By Cody Willoughby
TROY — After nearly 100 years, time is still rich and purposeful for Pauline Gillette.
The Troy resident is set to reach her landmark centenarian birthday on Tuesday, Feb. 20, and insists that all her goals for the future remain the same as they are in the present — to cook and bake like there’s no tomorrow.
“I just love to keep busy,” Pauline stated casually.
Pauline was born Feb. 20, 1918 in Miamisburg, Ohio. The second of eight siblings, she lived on a family farm with her mother and father, her older brother, Dean, her younger sisters, Lucille, Francis, Elsa Lee, Etty Mae, and Alberta, and her younger brother, Frank.
According to Pauline, her early life taught her many of the skills that she still utilizes today.
“My parents had their farm around Brookville,” Pauline said. “My daddy made a wooden box for me to stand on, and on an old coal stove, I learned to cook. I was 9 years old. Later on, I started working in the fields. I harvested tobacco and corn. I milked cows. I did all the farm work. I learned all of that from 9 years old onward.”
She graduated school from Kettering in 1936, and married her first husband in 1938.
Pauline used her experience working with food on her family farm to craft a long-term career in cooking.
“I worked in a restaurant for 47 years,” Pauline said. “I cooked for Moraine Lodge.”
She had no children of her own, but according to family members, Pauline did her part in helping to raise the family.
“I think she did have kids,” said nephew Bill Shetterly. “All her nieces and nephews were raised like they were hers. She had my younger siblings and I all the time. When my mother worked, we would always spend time at her place.”
Pauline met her current husband, Bill Gillette, while working in the restaurant business.
“I knew her from way back,” Bill said. “I worked with her brother, and always ate at the restaurant where she worked. After my wife had passed away, and she was single, too, we got together and decided to get married.”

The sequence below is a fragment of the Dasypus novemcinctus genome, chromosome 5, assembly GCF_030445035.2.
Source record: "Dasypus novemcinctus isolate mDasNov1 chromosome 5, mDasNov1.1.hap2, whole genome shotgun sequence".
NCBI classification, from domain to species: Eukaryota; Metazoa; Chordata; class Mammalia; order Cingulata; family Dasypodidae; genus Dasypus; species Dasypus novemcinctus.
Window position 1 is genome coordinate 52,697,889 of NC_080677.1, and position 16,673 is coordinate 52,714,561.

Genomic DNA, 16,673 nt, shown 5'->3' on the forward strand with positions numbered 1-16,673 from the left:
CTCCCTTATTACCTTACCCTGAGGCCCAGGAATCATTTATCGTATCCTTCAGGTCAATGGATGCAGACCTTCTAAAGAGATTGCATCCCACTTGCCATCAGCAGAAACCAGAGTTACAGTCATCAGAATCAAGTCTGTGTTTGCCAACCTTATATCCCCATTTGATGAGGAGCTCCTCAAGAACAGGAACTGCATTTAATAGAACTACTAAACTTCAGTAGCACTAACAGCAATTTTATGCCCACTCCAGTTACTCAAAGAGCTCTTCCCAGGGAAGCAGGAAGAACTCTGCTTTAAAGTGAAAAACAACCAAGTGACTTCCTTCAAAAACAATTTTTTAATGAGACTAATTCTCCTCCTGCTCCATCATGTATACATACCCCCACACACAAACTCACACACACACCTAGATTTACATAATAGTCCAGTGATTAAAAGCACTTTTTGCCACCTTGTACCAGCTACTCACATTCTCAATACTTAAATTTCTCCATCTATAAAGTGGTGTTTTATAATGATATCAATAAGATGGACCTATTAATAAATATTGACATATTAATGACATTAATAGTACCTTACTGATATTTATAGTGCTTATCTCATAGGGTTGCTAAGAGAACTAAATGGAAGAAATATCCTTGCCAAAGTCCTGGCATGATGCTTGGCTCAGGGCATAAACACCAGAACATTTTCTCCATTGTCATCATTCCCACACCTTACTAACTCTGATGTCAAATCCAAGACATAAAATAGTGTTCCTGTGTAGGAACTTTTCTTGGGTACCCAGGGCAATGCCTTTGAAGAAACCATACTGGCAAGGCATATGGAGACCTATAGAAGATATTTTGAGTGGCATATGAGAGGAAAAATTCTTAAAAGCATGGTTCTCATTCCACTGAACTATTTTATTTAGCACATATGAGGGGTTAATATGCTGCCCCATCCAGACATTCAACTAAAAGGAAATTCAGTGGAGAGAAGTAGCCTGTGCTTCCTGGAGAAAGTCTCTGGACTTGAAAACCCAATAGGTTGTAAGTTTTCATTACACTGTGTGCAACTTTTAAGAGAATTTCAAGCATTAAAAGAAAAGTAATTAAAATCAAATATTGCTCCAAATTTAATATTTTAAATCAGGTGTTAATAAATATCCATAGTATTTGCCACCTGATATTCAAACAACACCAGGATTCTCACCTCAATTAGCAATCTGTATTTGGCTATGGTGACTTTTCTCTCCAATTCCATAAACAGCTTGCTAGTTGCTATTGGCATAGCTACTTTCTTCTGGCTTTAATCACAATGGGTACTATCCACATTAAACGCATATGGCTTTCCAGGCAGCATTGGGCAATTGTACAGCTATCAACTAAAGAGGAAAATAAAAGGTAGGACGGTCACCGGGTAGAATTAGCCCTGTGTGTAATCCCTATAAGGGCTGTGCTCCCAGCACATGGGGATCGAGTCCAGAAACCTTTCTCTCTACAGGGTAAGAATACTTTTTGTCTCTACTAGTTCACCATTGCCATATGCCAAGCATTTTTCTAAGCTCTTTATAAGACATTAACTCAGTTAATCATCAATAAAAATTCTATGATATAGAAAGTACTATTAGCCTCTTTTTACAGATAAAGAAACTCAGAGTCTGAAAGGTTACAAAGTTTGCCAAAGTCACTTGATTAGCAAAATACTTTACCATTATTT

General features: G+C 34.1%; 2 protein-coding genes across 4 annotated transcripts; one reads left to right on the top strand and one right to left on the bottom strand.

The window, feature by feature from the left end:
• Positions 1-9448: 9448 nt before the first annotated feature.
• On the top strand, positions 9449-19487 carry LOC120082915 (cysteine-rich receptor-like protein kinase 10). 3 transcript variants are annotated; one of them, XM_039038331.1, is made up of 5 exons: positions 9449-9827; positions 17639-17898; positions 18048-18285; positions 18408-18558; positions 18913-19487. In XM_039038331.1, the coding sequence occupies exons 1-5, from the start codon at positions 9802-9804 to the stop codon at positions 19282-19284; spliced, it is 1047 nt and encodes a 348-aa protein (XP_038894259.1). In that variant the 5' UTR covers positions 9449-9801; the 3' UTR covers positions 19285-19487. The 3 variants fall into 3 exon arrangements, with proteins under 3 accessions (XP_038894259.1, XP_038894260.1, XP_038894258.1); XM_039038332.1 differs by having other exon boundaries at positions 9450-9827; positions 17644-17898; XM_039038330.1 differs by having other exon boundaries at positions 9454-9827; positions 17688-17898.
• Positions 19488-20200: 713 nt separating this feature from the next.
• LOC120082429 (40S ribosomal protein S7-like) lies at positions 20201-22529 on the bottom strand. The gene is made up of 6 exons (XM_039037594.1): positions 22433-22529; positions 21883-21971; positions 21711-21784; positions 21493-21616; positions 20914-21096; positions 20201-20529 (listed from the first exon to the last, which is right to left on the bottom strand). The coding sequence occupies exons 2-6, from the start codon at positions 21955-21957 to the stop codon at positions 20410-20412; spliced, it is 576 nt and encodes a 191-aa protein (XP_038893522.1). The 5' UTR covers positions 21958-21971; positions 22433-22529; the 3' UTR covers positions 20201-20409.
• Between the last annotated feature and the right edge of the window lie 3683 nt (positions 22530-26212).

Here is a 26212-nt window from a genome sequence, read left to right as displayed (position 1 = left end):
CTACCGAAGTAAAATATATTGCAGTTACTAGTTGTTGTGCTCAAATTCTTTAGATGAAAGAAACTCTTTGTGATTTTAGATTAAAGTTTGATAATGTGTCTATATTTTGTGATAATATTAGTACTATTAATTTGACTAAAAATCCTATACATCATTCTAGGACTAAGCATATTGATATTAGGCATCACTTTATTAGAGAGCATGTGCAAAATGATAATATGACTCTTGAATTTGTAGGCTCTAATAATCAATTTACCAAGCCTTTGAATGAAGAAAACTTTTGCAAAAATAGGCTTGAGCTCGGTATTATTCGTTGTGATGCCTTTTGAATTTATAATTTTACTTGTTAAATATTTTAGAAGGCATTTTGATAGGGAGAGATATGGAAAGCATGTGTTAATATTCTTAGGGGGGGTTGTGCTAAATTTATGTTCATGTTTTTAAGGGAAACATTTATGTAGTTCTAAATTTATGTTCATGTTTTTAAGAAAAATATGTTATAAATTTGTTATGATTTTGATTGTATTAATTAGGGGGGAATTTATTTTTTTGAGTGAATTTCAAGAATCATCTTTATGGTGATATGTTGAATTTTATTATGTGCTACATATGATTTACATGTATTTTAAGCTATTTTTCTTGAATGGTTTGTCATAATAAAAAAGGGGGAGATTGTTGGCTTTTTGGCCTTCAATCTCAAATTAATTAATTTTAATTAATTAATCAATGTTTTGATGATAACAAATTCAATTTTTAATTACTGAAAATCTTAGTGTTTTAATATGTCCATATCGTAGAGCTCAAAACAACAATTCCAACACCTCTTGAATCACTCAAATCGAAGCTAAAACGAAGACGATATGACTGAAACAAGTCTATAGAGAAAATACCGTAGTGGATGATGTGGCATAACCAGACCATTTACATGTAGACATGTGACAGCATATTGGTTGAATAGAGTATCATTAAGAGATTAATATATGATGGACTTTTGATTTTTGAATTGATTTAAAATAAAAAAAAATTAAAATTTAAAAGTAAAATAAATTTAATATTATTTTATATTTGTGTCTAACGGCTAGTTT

Pauline and Bill married on Aug. 28, 2008, and have since enjoyed a retired life at their residence in Troy, where Bill tends to his seven horses at the Miami County Fairgrounds, and Pauline continues to do what she does best.
“I still cook. I still bake. I still wash and work in my flower garden. I’m busy all the time. Oh, and I dance — I love to dance.”
When asked to detail her favorite music, Pauline said, “I like slow music — we play lots of country-western.”
Pauline has enjoyed living in Troy, but based on her experience, life here has been similar to life in Dayton.
“They’re both alike, really,” Pauline said. “In Dayton, there were places where I didn’t know how to get around, and it’s the same way with Troy. I know some places, but in others I get confused, just like Dayton.”
Twice a year, Pauline and Bill vacation in Spanish, Ontario, traveling there themselves by car.
“It’s beautiful,” Pauline said. “You go to the Sioux, and drive east almost 200 miles. Along the water, we have a cabin. We go up there, and we fish and take walks. I cook while we’re up there, too.”
Pauline voiced that the key to a long, fruitful life simply lies in working hard and always finding things to do.
“I’m working all the time,” Pauline said. “I wash windows and polish woodwork. When I’m not, I ride the treadmill and the stationery bicycle. I used to get out and walk, but I’m a little bit leery of walking by myself. When we go to the grocery or Walmart, though, I get a good walk out there. I don’t need much sleep, either. I’m a light sleeper. I just keep very busy.”
Reach Cody Willoughby at firstname.lastname@example.org.
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